filings indicate creditors that sold or leased to your company, and

the collateral used for the transaction.

The public records at the county tax assessor’s office also has

records

of what equipment is owned by a company and property in a person’s

name, plus deeds and financial terms.

Regional weekly business journals are good sources of

information, but newspapers and other periodicals are useful.

Also helpful: Dun & Bradstreet reports, TRW Business Credit, trade

association reports, Chamber of Commerce information, and Better

Business

Bureau reports.

District or superior court records are loaded with reams

of highly confidential and valuable information. If your company is

involved in litigation of any sort — whether it’s over wrongful

termination, sexual harassment, contract violations, etc. — a

lot of potentially embarrassing information is made public and it’s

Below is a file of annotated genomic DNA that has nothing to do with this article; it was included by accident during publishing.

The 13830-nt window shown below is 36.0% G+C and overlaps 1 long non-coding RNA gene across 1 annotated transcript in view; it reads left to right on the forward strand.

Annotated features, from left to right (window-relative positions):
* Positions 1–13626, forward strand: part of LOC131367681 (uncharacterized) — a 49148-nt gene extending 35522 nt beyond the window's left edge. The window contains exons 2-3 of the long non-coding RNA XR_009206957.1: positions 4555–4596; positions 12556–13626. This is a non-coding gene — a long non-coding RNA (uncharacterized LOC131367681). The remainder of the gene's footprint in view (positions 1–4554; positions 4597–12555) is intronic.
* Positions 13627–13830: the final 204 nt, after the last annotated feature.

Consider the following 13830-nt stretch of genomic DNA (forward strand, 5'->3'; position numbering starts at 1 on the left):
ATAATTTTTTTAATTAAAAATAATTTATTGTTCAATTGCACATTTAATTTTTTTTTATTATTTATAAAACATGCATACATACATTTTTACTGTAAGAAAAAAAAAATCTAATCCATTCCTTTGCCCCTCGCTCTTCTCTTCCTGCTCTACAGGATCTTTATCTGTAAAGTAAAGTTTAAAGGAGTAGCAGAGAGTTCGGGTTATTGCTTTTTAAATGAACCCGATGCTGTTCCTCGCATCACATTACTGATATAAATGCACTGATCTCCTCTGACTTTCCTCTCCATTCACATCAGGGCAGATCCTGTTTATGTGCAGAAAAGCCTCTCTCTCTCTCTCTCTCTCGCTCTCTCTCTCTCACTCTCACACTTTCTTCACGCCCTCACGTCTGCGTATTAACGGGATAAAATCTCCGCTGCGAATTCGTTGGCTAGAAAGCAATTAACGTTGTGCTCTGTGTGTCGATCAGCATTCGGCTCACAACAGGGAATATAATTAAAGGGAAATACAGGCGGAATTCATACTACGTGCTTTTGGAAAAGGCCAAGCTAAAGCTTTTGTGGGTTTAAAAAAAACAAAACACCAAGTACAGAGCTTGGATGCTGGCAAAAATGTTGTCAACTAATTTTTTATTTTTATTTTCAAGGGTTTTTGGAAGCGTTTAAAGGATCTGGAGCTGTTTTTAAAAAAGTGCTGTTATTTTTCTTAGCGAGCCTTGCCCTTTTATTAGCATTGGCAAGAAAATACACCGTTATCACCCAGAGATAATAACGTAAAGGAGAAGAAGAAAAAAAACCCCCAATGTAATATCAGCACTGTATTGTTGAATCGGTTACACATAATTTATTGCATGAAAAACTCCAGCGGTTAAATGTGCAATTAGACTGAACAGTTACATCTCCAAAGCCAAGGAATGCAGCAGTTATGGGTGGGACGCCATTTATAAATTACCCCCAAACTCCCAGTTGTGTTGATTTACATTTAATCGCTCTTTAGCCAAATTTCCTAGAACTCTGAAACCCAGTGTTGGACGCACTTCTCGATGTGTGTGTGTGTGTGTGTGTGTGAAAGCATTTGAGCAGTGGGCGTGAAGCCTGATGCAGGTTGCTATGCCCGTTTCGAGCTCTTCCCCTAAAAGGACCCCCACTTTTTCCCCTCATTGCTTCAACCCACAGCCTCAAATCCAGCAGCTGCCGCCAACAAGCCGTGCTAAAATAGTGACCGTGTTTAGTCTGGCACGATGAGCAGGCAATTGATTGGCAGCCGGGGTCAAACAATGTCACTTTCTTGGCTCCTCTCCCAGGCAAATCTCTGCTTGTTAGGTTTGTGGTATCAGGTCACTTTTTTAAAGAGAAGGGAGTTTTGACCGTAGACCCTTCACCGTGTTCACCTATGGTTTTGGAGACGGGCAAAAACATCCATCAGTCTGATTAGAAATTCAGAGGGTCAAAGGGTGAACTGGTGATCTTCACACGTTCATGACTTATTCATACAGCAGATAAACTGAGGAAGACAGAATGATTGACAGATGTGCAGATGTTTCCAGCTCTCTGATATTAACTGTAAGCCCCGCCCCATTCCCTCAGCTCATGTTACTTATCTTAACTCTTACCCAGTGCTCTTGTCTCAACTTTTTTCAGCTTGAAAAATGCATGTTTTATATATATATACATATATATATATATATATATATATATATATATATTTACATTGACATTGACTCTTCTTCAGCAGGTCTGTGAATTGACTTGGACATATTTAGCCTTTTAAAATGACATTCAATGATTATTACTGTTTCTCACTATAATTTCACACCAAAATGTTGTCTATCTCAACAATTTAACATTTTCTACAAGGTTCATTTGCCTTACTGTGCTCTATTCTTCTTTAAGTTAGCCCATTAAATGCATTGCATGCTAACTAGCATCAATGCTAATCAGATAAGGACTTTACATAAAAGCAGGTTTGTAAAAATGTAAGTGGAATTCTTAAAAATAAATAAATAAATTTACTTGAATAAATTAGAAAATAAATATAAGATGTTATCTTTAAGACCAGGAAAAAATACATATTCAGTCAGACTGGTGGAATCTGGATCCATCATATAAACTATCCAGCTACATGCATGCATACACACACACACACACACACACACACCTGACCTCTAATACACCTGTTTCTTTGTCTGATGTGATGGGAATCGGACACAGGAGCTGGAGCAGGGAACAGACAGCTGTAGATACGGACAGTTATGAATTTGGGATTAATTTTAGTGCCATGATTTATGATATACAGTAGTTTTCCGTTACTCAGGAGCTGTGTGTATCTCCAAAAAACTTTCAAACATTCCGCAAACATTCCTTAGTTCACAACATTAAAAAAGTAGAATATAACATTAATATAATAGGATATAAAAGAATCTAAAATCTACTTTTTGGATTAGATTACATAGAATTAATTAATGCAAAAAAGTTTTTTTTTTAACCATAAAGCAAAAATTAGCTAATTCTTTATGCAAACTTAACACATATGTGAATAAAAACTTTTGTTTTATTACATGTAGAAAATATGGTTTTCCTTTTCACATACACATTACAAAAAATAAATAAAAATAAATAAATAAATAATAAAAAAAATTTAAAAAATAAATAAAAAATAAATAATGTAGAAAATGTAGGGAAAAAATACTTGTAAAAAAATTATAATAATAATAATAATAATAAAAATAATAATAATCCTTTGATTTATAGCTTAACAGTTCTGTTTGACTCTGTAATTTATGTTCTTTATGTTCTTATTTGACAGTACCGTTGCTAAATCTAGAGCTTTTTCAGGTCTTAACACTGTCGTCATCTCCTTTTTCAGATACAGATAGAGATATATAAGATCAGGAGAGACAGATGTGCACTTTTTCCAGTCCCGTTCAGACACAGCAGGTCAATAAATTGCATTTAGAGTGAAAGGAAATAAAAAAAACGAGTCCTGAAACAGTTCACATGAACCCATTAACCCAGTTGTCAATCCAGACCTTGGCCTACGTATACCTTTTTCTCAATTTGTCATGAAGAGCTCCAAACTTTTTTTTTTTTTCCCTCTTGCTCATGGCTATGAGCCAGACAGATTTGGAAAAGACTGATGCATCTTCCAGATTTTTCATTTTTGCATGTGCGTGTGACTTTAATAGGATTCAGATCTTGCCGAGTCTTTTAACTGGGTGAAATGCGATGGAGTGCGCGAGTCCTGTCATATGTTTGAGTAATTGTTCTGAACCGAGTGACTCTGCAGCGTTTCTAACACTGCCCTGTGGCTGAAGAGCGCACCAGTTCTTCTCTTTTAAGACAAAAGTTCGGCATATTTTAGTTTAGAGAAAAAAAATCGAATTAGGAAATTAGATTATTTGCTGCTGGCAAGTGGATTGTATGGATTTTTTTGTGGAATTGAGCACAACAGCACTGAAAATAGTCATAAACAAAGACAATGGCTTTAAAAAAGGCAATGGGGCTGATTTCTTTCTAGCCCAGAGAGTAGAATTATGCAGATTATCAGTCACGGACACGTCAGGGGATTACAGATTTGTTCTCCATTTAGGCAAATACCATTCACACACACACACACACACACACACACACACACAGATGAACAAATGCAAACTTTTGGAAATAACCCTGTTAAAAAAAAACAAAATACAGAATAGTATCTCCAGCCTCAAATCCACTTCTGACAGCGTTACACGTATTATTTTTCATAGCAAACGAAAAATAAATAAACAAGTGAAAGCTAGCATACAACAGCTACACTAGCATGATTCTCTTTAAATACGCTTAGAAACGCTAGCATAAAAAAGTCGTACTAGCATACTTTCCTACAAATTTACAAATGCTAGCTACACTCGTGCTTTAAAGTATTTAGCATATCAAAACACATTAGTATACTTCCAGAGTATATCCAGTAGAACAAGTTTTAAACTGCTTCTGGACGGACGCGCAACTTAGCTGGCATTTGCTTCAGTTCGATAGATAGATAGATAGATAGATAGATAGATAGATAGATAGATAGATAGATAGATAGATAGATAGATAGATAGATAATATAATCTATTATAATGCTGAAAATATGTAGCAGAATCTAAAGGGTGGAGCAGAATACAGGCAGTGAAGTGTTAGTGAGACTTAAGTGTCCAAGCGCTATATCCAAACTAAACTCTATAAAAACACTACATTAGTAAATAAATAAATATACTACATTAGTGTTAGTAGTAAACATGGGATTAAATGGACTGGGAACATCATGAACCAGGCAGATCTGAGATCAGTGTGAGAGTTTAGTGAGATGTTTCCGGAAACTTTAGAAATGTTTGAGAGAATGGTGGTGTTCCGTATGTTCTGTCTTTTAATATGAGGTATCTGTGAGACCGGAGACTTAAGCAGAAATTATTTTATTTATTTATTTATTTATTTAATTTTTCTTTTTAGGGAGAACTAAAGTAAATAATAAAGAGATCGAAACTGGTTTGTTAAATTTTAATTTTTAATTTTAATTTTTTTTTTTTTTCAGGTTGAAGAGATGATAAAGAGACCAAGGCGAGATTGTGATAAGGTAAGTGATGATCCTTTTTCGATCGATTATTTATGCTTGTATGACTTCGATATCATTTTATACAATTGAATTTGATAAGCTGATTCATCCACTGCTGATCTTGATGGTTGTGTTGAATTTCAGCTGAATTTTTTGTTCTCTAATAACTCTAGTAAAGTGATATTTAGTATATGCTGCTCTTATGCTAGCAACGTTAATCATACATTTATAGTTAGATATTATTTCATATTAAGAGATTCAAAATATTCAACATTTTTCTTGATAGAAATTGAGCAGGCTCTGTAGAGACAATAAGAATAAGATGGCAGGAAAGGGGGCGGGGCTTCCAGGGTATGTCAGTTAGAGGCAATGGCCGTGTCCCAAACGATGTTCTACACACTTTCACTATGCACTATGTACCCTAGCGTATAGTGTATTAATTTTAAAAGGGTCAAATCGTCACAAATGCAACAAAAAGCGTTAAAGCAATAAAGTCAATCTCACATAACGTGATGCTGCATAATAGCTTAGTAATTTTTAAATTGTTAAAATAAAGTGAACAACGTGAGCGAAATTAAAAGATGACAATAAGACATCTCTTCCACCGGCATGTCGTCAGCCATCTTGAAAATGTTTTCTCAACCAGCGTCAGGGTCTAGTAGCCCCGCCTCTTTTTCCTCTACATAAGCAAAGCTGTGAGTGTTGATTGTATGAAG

all online.

Snoops can learn a lot here about a company’s sales, operations, and

employees. If a company officer is involved in divorce litigation,

their financial information — stock shares, for example —

will be valued and made public.

Credit bureaus. This is how people can get residential

addresses of employees, social security numbers, and telephone

numbers.

"It’s the marketing companies and the credit bureaus, they

are the real big brother," says Pankau about privacy in the

Information

Age. Use it before your competition does.

— Melinda Sherwood